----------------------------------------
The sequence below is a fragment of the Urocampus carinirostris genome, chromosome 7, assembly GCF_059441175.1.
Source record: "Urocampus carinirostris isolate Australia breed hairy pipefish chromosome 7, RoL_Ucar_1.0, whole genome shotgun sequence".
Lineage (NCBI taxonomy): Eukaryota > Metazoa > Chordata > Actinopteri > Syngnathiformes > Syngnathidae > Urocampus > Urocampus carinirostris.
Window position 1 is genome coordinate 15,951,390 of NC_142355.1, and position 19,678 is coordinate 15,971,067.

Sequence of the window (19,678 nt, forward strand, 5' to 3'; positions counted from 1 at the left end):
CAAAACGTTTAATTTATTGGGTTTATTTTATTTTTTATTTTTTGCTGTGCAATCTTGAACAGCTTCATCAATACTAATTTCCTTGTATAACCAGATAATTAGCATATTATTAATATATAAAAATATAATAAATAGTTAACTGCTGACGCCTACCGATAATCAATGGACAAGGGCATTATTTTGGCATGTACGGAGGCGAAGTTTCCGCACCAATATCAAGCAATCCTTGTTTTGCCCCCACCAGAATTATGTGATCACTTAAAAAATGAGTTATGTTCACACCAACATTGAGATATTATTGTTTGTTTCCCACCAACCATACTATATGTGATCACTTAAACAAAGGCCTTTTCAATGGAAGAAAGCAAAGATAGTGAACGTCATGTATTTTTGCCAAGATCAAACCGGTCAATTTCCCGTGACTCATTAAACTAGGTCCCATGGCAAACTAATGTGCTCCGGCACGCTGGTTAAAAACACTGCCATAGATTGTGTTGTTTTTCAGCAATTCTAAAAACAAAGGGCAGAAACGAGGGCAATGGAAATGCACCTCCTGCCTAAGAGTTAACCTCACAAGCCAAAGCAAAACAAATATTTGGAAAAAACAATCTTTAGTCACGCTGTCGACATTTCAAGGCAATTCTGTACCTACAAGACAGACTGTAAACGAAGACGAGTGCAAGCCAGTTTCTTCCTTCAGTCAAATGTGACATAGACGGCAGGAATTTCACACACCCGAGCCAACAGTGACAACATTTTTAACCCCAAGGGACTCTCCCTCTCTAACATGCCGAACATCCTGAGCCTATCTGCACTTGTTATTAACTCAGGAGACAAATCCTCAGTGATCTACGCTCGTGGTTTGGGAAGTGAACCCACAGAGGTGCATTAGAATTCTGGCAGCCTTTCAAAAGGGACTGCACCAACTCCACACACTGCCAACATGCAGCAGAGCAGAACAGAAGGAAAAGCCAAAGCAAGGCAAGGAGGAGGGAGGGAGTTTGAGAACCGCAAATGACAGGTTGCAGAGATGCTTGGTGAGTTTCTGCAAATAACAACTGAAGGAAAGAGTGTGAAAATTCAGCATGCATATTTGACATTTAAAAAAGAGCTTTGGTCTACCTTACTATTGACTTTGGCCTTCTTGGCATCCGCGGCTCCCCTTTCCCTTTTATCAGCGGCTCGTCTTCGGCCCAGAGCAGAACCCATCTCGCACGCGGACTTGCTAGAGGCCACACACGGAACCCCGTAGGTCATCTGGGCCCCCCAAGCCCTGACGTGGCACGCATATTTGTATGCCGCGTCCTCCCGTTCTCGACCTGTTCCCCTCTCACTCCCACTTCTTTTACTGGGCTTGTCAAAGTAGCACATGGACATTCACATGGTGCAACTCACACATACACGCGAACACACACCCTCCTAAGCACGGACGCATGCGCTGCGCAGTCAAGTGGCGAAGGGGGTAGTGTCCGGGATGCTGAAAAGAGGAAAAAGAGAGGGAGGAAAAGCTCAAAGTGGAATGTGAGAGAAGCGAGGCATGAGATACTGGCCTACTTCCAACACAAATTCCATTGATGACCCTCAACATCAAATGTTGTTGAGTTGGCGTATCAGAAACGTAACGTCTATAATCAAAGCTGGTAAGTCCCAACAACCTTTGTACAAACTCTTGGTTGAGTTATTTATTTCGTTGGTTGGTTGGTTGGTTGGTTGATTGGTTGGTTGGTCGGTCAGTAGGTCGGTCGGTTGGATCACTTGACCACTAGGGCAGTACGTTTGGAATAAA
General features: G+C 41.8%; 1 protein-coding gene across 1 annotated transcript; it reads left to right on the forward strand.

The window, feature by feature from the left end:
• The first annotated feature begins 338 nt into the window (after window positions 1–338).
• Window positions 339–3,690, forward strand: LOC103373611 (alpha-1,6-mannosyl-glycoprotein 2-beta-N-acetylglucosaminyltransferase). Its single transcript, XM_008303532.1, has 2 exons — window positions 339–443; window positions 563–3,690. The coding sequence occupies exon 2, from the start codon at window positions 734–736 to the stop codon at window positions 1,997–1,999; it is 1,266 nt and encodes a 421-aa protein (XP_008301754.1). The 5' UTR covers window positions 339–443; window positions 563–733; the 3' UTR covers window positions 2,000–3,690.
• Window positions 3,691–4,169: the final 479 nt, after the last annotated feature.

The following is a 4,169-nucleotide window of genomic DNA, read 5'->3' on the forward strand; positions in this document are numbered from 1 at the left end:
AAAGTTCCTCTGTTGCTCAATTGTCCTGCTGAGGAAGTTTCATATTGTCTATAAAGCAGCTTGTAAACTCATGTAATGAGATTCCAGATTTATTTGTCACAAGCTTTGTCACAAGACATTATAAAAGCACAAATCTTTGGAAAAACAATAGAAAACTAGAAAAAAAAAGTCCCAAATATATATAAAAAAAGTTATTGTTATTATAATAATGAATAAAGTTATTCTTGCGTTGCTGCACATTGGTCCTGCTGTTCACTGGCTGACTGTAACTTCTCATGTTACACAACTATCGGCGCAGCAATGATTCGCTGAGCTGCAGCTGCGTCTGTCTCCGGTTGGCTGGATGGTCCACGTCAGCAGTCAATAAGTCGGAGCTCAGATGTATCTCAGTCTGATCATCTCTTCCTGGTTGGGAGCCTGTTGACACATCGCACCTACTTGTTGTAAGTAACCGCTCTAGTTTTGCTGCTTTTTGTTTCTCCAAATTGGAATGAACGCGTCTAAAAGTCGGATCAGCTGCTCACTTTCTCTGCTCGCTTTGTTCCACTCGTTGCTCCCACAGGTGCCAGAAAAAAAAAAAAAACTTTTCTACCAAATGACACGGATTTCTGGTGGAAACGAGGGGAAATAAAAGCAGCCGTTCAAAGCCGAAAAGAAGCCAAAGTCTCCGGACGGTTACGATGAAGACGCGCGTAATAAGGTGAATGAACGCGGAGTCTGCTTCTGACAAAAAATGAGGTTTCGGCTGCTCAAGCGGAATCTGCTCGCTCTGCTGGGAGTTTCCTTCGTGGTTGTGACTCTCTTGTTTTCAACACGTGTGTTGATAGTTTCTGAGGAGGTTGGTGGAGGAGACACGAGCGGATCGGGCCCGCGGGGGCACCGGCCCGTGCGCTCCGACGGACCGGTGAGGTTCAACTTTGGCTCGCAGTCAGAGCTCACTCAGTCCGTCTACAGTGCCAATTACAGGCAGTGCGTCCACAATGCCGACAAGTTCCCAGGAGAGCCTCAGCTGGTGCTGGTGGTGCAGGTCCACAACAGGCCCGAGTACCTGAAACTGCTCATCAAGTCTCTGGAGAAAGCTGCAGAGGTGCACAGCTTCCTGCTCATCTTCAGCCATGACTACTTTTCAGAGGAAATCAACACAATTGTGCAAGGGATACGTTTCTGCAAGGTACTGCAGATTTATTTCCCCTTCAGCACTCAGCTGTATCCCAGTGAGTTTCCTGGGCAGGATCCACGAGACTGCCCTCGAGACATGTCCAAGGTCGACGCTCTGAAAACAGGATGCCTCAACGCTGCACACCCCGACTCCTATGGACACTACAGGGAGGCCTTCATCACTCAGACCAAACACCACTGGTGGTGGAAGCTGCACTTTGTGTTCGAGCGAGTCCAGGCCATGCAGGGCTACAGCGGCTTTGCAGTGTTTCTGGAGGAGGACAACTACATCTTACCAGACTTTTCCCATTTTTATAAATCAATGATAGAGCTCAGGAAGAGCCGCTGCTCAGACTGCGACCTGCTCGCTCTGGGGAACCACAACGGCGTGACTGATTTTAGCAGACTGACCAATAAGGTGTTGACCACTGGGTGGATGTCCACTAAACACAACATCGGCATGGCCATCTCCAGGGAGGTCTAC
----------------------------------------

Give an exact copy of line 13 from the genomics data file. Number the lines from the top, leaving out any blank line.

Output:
AAAGTTCCTCTGTTGCTCAATTGTCCTGCTGAGGAAGTTTCATATTGTCTATAAAGCAGCTTGTAAACTCATGTAATGAGATTCCAGATTTATTTGTCACAAGCTTTGTCACAAGACATTATAAAAGCACAAATCTTTGGAAAAACAATAGAAAACTAGAAAAAAAAAGTCCCAAATATATATAAAAAAAGTTATTGTTATTATAATAATGAATAAAGTTATTCTTGCGTTGCTGCACATTGGTCCTGCTGTTCACTGGCTGACTGTAACTTCTCATGTTACACAACTATCGGCGCAGCAATGATTCGCTGAGCTGCAGCTGCGTCTGTCTCCGGTTGGCTGGATGGTCCACGTCAGCAGTCAATAAGTCGGAGCTCAGATGTATCTCAGTCTGATCATCTCTTCCTGGTTGGGAGCCTGTTGACACATCGCACCTACTTGTTGTAAGTAACCGCTCTAGTTTTGCTGCTTTTTGTTTCTCCAAATTGGAATGAACGCGTCTAAAAGTCGGATCAGCTGCTCACTTTCTCTGCTCGCTTTGTTCCACTCGTTGCTCCCACAGGTGCCAGAAAAAAAAAAAAAACTTTTCTACCAAATGACACGGATTTCTGGTGGAAACGAGGGGAAATAAAAGCAGCCGTTCAAAGCCGAAAAGAAGCCAAAGTCTCCGGACGGTTACGATGAAGACGCGCGTAATAAGGTGAATGAACGCGGAGTCTGCTTCTGACAAAAAATGAGGTTTCGGCTGCTCAAGCGGAATCTGCTCGCTCTGCTGGGAGTTTCCTTCGTGGTTGTGACTCTCTTGTTTTCAACACGTGTGTTGATAGTTTCTGAGGAGGTTGGTGGAGGAGACACGAGCGGATCGGGCCCGCGGGGGCACCGGCCCGTGCGCTCCGACGGACCGGTGAGGTTCAACTTTGGCTCGCAGTCAGAGCTCACTCAGTCCGTCTACAGTGCCAATTACAGGCAGTGCGTCCACAATGCCGACAAGTTCCCAGGAGAGCCTCAGCTGGTGCTGGTGGTGCAGGTCCACAACAGGCCCGAGTACCTGAAACTGCTCATCAAGTCTCTGGAGAAAGCTGCAGAGGTGCACAGCTTCCTGCTCATCTTCAGCCATGACTACTTTTCAGAGGAAATCAACACAATTGTGCAAGGGATACGTTTCTGCAAGGTACTGCAGATTTATTTCCCCTTCAGCACTCAGCTGTATCCCAGTGAGTTTCCTGGGCAGGATCCACGAGACTGCCCTCGAGACATGTCCAAGGTCGACGCTCTGAAAACAGGATGCCTCAACGCTGCACACCCCGACTCCTATGGACACTACAGGGAGGCCTTCATCACTCAGACCAAACACCACTGGTGGTGGAAGCTGCACTTTGTGTTCGAGCGAGTCCAGGCCATGCAGGGCTACAGCGGCTTTGCAGTGTTTCTGGAGGAGGACAACTACATCTTACCAGACTTTTCCCATTTTTATAAATCAATGATAGAGCTCAGGAAGAGCCGCTGCTCAGACTGCGACCTGCTCGCTCTGGGGAACCACAACGGCGTGACTGATTTTAGCAGACTGACCAATAAGGTGTTGACCACTGGGTGGATGTCCACTAAACACAACATCGGCATGGCCATCTCCAGGGAGGTCTAC